Hi reader. Welcome to this, my new blog. I hope to maintain this blog regularly, unlike the last joint one that BJ talked me into and then we subsequently neglected. While I realize that large numbers of people are not interested in my daily affairs, the fact remains that I literally have dear friends and family sprinkled all the way from Maine to Hawaii, all of whom I miss and each of whom I wish had a blog so that I could keep up with them more regularly. So here is mine.
Let's kick this party off with my favorite-ever book quote, a bit of writing which I believe has got to be the funniest thing I've ever read. Now, understand here reader, that my sense of humor doesn't always align with others. But the book Travels in West Africa by Mary H. Kingsley is simply hilarious. In case you're not familiar with Ms. Kingsley's work, she was a Victorian spinster who left England in the 1890's to venture into West Africa and set foot where no white woman (and sometimes no white man) had yet to explore. This book is the account of her travels and her observations of the cultures of the different tribes that she encountered, all told through her hilarious humility. The viewpoints are antiquated, no doubt, but Ms. Kingsley's regard for the African natives is certainly more respectful than was the majority white viewpoint of Africans at the time. I'm going to include my favorite paragraph from her introduction, which makes me laugh out loud every time. I'm sorry ahead of time if you are one of the many people who I've cornered and read this aloud to as well, because this will be the second time you hear this piece:
It was the beginning of August '93 when I first left England for 'The Coast.' Preparations of quinine with postage partially paid arrived up to the last moment, and a friend hastily sent two newspaper clippings, one entitled "A Week in a Palm-Oil Tub,"... the other from The Daily Telegraph, reviewing a French book of "Phrases in common use" in Dahomey. The opening sentence in the latter was, "Help, I am drowning." Then came the inquiry, "If a man is not a thief?" and then another cry, "The boat is upset." "Get up, you lazy scamps," is the next exclamation, followed almost immediately by the question, "Why has this man not been buried?" "It is fetish that has killed him, and he must lie here exposed with nothing on him until only the bones remain," is the cheerful answer. This sounded discouraging to a person whose occupation would necessitate going about considerably in boats, and whose fixed desire was to study fetish. So with a feeling of foreboding gloom I left London for Liverpool--none the more cheerful for the matter-of-fact manner in which the steamboat agents had informed me that they did not issue return tickets by the West African lines of steamers.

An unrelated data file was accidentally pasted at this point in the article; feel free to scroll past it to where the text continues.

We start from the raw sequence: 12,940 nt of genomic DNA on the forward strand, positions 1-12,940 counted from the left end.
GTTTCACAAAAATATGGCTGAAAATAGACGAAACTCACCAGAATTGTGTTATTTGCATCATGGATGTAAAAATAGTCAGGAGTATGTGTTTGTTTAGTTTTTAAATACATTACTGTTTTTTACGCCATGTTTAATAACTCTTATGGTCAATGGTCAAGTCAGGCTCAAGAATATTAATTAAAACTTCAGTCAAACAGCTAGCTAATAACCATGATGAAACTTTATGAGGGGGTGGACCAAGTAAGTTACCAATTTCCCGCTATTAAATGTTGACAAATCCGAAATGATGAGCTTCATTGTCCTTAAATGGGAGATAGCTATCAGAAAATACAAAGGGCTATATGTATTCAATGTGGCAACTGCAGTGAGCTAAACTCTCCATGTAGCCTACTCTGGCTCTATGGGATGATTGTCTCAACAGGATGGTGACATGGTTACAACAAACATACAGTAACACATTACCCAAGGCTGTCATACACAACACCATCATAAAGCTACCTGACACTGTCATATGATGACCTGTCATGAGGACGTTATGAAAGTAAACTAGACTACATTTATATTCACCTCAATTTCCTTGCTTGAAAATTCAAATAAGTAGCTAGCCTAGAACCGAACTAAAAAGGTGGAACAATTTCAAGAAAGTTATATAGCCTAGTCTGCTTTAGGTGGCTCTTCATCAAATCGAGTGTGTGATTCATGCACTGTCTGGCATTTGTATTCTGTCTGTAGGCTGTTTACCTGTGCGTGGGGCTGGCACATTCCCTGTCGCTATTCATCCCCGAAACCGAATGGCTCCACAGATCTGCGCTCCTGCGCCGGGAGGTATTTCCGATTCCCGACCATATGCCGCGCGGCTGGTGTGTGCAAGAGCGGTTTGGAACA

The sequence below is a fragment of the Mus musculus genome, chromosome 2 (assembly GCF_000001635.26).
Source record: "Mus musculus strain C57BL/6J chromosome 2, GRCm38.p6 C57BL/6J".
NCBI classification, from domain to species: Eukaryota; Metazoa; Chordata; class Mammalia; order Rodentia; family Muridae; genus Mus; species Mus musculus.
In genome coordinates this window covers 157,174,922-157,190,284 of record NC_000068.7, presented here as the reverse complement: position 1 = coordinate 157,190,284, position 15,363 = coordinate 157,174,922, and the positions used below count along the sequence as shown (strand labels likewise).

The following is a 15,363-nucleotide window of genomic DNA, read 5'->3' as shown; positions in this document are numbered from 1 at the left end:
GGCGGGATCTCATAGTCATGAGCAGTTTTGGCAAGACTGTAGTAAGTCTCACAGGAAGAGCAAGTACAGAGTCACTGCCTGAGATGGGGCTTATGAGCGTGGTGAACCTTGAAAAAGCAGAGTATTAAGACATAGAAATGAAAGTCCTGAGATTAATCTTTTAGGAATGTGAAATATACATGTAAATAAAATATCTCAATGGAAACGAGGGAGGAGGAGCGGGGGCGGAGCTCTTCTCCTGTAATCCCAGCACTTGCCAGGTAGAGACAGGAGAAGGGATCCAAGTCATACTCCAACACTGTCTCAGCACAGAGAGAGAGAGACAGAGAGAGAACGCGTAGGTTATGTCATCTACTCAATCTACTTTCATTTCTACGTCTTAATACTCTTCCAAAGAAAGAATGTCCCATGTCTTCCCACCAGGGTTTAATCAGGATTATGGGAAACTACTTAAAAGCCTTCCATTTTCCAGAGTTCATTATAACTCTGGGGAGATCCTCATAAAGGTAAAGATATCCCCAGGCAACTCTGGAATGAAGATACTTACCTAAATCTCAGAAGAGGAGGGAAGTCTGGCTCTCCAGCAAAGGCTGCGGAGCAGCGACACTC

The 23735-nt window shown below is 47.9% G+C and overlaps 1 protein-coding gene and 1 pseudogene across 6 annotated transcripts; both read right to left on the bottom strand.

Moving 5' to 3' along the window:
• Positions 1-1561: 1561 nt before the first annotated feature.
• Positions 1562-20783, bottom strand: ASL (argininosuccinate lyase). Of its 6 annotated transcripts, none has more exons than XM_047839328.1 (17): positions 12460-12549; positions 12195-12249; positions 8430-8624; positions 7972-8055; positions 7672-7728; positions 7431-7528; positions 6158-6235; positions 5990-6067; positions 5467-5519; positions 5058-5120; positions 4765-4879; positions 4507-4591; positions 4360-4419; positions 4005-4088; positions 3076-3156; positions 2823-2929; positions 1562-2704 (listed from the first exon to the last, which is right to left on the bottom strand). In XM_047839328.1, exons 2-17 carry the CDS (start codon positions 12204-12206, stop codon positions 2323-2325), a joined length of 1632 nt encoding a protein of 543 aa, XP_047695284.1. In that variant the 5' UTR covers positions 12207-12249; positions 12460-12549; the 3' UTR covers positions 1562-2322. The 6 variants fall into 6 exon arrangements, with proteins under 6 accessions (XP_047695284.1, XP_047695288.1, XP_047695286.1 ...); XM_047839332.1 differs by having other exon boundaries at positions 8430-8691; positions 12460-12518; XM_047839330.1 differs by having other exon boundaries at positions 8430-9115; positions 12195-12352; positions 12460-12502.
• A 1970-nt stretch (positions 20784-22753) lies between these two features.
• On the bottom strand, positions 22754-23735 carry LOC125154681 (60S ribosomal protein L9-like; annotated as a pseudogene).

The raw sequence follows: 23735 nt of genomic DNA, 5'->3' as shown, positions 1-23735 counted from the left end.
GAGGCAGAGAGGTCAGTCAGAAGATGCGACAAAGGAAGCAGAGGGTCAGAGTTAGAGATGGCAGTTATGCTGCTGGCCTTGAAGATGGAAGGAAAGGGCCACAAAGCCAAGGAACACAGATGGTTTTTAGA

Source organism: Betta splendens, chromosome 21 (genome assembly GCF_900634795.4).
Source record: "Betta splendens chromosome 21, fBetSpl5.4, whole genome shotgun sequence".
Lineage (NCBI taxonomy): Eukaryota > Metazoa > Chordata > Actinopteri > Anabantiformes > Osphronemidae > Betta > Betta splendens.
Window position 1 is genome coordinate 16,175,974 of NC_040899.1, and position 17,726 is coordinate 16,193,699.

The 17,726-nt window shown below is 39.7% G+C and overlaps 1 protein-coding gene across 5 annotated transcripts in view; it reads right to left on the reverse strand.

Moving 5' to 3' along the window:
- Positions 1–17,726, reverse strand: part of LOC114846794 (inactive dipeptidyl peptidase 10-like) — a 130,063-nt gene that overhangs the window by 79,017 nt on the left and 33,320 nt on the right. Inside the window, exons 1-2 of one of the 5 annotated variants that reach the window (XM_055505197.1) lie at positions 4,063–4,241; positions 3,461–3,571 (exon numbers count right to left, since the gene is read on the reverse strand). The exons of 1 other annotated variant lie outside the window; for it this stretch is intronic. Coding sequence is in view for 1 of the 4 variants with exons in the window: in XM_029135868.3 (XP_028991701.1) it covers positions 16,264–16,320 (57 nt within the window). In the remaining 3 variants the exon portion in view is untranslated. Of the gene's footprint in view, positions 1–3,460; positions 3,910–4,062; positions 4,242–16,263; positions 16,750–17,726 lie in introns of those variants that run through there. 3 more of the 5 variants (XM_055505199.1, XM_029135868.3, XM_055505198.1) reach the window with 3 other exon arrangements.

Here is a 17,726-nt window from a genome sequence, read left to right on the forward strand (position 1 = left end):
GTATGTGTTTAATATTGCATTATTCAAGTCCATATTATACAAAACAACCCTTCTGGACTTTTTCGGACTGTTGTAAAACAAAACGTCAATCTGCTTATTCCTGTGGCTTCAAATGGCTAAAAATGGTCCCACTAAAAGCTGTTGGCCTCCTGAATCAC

Have a great day everyone!